In comparison, Issack says, Western, Coastal and North Eastern regions which were ODM strongholds recorded low turnout.
The sudden rise in numbers in the non ODM regions sent panic in Raila’s camp, with an eventual call by the PM to Issack:
“You need to extend the deadline by two more weeks and allocate more BVR kits to the Western part of the country within this time.”
Issack said he rejected the proposal. It did not help that soon thereafter with the voter registration drive closed, political analyst Prof Mutahi Ngunyi kept harping on his “tyranny of numbers” theory in which he concluded that the registration drive had already produced a winner.
“No matter what strategy he (Raila) applies now, it is late for him because the election was won a long time ago. His only strategy for now is to try and keep these guys from winning in round one. He needs to ensure that CORD supporters come out and vote to the last man,” Ngunyi wrote.
This sort of analysis was not helping much with a pre-election atmosphere, and especially now that Issack had rebuffed Raila’s overtures to extend the registration drive. They had one more run-in with Raila in the aftermath of party primaries.
Raila’s henchmen wanted Suna East party nominee Junet Mohamed replaced, yet it is the party which had submitted the name. Raila’s Chief of Staff Caroli Omondi was the first one to call, saying the party could not have him as its candidate.
“Chairman, we are going to send you a different name, as unfortunately, Junet messed things up by rigging the election,” he said.
Soon thereafter, Nyong’o called, wanting the same. When the two failed, the Prime Minister who was away in Davos, Switzerland, for the World Economic Forum called Issack:
“Chairman, I am calling with regard to the party primaries in Suna East. I am made to understand that there were irregularities in the manner through which Junet got his nomination certificate. I hear people there are not happy and may burn mosques and other properties. We need to stop him from being the party candidate,” Issack writes in his memoirs.
Junet also rushed to see him to assert his victory. He was surprised to hear that his party leader had supported the move. His name was retained, but Issack advised him to “resolve the matter” with Raila when he got back to the country.
Junet would later hit it up well with Raila, becoming one of the powerful allies in his inner sanctum. In the book, Issack credits Raila for commanding a solid following of people across the country, including professionals who deeply respected him.
In one small anecdote, he says a chairman of a parastatal- Dr Hanningtone Gaya confronted him for addressing Raila by his first name: “What is wrong with you? He is not your equal!”
At the height of his pressure to quit, Issack was walking towards County Hall where a joint committee to decide their fate was meeting. He decided to call his friend Reverend Stephen Mburu who resided in London for help in getting receipts from a hotel he had spent at in order to rebut the Chickengate scandal claims.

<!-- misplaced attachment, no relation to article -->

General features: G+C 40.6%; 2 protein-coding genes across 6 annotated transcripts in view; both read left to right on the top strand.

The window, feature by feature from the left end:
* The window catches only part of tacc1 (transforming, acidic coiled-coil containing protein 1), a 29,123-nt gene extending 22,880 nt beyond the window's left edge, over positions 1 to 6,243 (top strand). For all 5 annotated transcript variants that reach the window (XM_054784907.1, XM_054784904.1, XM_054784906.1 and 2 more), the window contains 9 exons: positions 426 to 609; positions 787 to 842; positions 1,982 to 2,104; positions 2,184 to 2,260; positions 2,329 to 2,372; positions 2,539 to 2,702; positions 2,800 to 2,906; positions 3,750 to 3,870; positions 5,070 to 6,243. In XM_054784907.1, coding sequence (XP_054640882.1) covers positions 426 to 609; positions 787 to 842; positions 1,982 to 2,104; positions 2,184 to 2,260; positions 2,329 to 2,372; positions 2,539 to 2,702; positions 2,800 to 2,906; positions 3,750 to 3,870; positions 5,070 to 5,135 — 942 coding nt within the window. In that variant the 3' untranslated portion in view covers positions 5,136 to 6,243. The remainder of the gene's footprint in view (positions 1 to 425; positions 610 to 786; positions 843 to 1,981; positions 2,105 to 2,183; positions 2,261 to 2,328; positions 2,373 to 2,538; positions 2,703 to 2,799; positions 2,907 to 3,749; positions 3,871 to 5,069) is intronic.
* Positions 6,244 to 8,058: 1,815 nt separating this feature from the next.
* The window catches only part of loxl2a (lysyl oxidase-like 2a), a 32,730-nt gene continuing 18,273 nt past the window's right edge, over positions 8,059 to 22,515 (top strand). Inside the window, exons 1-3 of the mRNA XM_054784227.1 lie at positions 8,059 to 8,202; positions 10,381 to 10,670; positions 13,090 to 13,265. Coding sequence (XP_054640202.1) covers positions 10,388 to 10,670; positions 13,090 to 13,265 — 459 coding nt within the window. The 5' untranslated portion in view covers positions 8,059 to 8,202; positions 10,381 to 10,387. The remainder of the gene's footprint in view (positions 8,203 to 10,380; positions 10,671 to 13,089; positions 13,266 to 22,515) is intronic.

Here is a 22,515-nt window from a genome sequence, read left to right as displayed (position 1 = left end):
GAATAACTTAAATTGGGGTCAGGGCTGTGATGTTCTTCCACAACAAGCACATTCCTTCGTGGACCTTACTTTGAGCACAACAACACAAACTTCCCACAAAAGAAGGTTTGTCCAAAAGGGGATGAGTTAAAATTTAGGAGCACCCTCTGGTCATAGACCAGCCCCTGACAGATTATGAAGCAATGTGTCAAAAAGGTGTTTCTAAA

The pressure to quit had gained a bipartisan support of Jubilee and CORD leadership but Issack and his team were hanging on to clear their names, and to commit the political class to grant them a dignified exit package.
“Chairman, you will not believe this. Do you know who is in my car right now? The former Prime Minister, Raila Odinga and his daughter Winnie. They are in London,” Mburu explained.
They had missed their flight and they spent at Mburu’s during which he interceded for Issack, asking the PM and his troops to leave him alone. Mburu then handed over the phone to Raila during which they proceeded to discuss the exit package- clearing of names, dignified exit and benefits.
“Only that?” Raila exclaimed.
“Yes, only that,” Issack responded.
In quick succession, Raila talked to Junet who talked to Orengo, one of the co-chairs of the committee, who in turn talked to his counterpart Kiraitu Murungi. Issack says suddenly the atmosphere at County Hall turned for good, and conversation cordial.
“It was quite a turning point… things suddenly began falling into place,” he says.
Much later when he was out of the commission, and Raila had lost the 2017 election, Raila continued to be cordial to him despite their past. Over the “handshake period” he bumped onto Junet and jokingly asked him to advise Raila to devolve the handshake to the commission. He says he made a call to him on the spot.
“His response surprised me. I had assumed he was still angry with me and was apprehensive of how he would receive my call. On answering his phone, Raila saluted me cheerfully, as an elderly man to a younger one; habari kijana yangu?” he writes.
Raila agreed to a handshake and asked him to see him in his office the following week.
“I felt embarrassed about what I had believed of him, as one capable of punishing me, yet he was magnanimous and welcoming. He did not appear to be holding any grudges. After all, he had made up with his biggest political enemy, on whose account I had taken a lot of flak.”
Tomorrow, Issack spills the beans on his interactions with former President Uhuru Kenyatta, including their several rendezvous at night to consult over his fate.